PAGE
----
The normally public dealings of a group of Anglicans opposed to same-sex blessings in New Westminster have moved behind closed doors on the say-so of a Texas priest.
From Aug. 30 through Sept. 3, the Anglican Communion in New Westminster, a coalition of eight parishes and 12 clergy who walked out of the June diocesan synod after hearing that same-sex blessings could go ahead in the diocese, will hold consultations with sympathetic foreign primates and bishops, but the meetings will be private.
Organizers say the only part of the gathering open to the press will be a Sept. 1 celebration at a Delta, B.C. Baptist church. They predict that more than 1,000 people, and not only members of their coalition, will attend.
Rev. Ed Hird, a spokesperson for the coalition, said in an interview that if it were up to him, the entire gathering would be open. Indeed, Mr. Hird’s coalition has made public much of its correspondence with primates and bishops of the Anglican Communion, even before the diocesan synod.
It was not the coalition that which declared the consultations closed, but Rev. Bill Atwood, a Texas priest and head of a conservative, international mission organization called Ekklesia.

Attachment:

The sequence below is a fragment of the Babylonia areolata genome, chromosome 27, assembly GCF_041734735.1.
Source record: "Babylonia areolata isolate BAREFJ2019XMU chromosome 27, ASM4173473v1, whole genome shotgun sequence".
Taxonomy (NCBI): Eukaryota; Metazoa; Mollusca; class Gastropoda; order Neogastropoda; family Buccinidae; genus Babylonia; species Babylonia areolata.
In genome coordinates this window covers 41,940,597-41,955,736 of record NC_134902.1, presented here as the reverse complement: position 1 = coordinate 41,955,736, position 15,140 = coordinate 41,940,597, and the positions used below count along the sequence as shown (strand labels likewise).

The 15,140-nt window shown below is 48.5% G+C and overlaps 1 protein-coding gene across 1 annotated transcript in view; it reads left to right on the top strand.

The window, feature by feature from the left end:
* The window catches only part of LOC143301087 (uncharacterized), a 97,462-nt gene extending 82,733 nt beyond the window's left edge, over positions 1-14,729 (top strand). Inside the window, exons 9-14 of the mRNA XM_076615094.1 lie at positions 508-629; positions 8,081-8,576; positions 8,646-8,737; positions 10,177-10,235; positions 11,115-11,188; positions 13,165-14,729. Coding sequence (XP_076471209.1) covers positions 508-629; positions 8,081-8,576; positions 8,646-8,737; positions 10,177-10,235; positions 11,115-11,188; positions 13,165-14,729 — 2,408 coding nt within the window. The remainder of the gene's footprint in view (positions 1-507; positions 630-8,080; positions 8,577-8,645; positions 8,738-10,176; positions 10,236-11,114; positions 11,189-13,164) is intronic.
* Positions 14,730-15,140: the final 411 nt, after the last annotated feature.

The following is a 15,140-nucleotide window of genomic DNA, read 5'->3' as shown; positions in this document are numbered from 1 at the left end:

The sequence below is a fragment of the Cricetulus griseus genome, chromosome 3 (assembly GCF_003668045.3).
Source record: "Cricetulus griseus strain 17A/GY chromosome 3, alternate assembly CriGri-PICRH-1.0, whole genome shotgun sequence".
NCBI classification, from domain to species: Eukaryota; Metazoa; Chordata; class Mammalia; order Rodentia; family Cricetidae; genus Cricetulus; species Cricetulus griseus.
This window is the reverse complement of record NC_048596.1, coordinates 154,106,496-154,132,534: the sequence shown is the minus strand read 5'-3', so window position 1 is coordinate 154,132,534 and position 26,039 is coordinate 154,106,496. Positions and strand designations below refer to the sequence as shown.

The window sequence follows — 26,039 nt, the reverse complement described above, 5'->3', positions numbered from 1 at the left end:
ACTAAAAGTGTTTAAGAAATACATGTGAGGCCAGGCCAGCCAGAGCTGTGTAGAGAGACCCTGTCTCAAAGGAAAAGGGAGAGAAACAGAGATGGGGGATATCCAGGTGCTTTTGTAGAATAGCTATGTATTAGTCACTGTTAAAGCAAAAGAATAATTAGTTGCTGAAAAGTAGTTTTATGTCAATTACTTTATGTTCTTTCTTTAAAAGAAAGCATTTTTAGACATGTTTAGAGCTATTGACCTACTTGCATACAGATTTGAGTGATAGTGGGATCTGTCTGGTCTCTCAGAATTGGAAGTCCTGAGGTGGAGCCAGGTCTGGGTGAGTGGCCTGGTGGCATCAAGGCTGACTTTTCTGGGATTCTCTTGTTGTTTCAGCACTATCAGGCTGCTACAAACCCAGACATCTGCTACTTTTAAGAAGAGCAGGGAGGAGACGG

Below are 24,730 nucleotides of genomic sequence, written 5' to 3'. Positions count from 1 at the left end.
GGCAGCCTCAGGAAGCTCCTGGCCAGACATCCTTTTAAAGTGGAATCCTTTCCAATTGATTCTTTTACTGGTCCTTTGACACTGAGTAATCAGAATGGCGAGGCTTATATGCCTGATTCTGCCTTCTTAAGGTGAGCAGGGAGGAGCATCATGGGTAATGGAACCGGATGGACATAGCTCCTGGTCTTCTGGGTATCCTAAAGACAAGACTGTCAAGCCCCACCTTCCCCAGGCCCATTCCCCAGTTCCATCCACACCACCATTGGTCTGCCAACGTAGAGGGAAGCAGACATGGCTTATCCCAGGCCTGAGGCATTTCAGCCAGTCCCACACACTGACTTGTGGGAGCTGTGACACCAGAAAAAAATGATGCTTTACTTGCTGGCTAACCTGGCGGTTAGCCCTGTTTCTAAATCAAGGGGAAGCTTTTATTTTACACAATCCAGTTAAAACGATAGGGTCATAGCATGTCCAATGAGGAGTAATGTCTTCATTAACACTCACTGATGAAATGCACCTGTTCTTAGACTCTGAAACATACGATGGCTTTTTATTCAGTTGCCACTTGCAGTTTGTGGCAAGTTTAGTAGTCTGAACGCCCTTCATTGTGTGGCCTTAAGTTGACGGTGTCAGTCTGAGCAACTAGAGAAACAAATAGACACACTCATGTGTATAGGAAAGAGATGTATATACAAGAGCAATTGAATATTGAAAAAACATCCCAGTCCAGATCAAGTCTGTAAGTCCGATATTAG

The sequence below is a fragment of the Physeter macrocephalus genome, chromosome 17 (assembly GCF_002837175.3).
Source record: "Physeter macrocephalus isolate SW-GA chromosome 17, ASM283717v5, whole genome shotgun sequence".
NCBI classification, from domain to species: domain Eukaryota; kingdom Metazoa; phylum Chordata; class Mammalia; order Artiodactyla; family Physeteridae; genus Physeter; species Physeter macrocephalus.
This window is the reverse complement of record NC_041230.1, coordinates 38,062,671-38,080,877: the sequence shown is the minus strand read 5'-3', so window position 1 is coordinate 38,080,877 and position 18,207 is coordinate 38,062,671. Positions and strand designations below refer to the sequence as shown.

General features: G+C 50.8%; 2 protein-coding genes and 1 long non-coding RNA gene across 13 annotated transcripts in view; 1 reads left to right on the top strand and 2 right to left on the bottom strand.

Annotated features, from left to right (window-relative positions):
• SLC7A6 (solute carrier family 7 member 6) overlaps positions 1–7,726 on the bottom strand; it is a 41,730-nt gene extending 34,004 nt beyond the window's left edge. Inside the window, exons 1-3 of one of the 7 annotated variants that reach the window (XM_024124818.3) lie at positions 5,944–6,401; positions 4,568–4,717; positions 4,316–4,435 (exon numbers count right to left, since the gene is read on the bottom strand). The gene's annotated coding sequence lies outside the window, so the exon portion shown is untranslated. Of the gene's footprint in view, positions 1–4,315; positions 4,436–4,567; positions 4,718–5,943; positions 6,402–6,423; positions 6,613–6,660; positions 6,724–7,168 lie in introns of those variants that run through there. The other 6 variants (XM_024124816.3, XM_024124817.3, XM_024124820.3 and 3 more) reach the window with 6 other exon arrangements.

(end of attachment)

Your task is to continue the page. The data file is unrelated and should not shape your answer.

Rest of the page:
Mr. Atwood, who is serving as a booking agent of sorts for the primates, wrote in an e-mail, “The archbishops have not made a final decision about whether or not to have any press briefing, but I would be surprised if they do. The archbishops I know do not like to comment to the press about ongoing conversations.”
Mr. Atwood, Mr. Hird, and the diocese all refused to name the primates who have confirmed that they will attend the gathering. New Westminster Bishop Michael Ingham is in Brazil and has not said if he will meet with the primates, who have requested a meeting.
(Anglican protocol dictates that bishops and primates do not enter each other’s dioceses without an invitation or permission from the local bishop. That did not happen in this case.)
Mr. Atwood was enlisted by the coalition for his connections with bishops and archbishops across the Anglican Communion. Ekklesia membership is largely made up of conservative primates, archbishops and bishops – 100, by its own count on the organization’s Web site.
The publisher of the 2001 orthodox treatise To Mend the Net, Mr. Atwood and his organization also organized and co-sponsored the 1997 Anglican Life and Witness conference in Dallas, which intentionally preceded the 1998 Lambeth meeting of bishops. That conference produced the so-called Dallas Statement reaffirming orthodoxy on sexual ethics and also called for a “Christian moral stand” on international debt.
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